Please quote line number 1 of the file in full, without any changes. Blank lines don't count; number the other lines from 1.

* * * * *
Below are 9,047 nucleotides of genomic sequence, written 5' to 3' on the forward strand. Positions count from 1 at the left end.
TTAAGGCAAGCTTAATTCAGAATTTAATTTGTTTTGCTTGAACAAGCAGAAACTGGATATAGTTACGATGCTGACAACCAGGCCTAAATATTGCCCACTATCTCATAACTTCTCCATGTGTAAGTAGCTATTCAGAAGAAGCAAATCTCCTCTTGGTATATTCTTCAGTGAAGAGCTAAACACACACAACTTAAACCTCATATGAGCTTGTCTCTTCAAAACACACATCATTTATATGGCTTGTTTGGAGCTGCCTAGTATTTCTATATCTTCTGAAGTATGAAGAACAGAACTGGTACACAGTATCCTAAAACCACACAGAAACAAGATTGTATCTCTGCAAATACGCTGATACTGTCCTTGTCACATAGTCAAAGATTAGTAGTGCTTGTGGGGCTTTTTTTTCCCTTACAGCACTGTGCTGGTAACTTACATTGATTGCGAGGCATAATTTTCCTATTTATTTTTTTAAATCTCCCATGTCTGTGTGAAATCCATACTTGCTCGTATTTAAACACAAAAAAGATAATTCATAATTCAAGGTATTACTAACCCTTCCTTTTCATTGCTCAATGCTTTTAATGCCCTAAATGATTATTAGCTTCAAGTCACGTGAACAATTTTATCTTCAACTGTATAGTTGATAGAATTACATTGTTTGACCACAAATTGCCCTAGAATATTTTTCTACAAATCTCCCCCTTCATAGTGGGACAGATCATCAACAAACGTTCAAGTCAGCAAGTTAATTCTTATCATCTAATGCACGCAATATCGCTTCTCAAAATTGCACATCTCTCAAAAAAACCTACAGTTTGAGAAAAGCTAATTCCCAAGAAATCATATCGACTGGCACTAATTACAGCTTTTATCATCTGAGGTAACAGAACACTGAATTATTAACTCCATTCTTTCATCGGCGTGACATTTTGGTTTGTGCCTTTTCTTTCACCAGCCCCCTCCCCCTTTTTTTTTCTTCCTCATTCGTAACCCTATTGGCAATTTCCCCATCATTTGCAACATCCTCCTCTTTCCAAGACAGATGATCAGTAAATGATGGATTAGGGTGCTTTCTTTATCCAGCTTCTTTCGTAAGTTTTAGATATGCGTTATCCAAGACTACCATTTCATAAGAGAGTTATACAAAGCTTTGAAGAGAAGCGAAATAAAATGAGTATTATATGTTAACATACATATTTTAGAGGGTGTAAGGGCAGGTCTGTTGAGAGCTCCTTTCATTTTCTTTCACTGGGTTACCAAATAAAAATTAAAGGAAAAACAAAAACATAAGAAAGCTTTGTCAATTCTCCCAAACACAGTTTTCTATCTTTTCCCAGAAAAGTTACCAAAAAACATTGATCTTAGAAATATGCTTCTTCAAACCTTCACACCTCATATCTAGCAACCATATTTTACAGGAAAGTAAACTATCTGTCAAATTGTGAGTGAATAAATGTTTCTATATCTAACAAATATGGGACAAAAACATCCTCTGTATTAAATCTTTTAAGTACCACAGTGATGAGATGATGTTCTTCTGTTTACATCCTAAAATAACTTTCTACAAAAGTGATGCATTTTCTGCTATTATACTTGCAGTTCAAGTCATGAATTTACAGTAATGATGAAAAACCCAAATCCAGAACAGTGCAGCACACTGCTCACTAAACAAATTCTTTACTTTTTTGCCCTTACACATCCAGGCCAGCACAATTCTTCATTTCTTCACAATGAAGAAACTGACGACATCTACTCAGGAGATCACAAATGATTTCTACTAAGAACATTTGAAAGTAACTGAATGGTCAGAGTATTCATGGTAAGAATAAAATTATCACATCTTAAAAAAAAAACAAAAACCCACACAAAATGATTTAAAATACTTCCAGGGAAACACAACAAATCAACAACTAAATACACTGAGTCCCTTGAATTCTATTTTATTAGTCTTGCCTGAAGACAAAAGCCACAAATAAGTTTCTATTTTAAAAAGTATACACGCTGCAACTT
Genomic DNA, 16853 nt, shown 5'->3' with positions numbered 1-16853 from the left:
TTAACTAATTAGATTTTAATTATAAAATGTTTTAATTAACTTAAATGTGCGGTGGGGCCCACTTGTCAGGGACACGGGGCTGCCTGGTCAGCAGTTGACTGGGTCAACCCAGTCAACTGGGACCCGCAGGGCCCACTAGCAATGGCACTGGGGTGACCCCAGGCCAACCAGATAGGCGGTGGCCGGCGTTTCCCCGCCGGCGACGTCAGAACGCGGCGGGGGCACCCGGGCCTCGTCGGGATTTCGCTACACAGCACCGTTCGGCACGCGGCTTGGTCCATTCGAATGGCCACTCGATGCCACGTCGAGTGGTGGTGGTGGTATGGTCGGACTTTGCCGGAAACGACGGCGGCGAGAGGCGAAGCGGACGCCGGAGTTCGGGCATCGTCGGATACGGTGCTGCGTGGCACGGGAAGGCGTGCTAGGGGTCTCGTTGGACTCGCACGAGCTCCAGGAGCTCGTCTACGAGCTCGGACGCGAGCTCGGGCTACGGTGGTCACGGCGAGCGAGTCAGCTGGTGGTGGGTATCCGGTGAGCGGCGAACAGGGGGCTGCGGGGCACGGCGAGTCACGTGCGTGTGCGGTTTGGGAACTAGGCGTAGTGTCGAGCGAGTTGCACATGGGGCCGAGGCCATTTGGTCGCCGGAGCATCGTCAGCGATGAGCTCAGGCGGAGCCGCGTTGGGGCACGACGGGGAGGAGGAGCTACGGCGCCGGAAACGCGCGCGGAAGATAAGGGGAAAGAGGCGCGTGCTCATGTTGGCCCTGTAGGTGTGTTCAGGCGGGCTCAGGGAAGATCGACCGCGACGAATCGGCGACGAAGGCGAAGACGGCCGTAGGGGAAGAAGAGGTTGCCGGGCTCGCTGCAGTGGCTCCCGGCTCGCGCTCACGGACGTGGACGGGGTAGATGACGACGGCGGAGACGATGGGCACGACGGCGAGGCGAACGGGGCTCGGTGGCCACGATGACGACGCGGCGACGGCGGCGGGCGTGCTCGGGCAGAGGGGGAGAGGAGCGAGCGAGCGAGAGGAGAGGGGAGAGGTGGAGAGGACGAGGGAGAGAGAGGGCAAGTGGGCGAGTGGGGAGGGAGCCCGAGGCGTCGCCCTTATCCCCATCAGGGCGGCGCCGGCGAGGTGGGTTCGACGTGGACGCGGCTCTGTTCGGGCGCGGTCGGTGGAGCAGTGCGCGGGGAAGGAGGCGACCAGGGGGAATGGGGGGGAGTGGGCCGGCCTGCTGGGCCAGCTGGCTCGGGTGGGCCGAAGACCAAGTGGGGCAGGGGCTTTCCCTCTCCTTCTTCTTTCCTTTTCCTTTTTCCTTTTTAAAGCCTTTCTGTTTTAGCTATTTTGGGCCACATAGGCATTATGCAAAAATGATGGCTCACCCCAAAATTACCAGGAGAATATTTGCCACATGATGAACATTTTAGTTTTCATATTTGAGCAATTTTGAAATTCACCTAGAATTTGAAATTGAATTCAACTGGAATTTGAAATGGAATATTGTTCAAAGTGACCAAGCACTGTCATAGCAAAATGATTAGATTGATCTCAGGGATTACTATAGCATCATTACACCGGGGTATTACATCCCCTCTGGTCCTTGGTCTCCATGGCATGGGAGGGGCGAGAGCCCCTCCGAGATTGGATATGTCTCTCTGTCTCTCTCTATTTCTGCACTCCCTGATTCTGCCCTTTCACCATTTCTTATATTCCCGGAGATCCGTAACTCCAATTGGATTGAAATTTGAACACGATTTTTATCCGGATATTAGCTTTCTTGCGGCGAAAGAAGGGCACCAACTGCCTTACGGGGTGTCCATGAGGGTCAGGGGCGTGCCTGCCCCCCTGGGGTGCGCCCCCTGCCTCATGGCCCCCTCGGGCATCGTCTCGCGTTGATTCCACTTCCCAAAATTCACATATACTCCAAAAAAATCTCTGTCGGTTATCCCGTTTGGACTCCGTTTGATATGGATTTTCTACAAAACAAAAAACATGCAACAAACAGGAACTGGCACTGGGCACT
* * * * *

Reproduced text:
Below are 9,047 nucleotides of genomic sequence, written 5' to 3' on the forward strand. Positions count from 1 at the left end.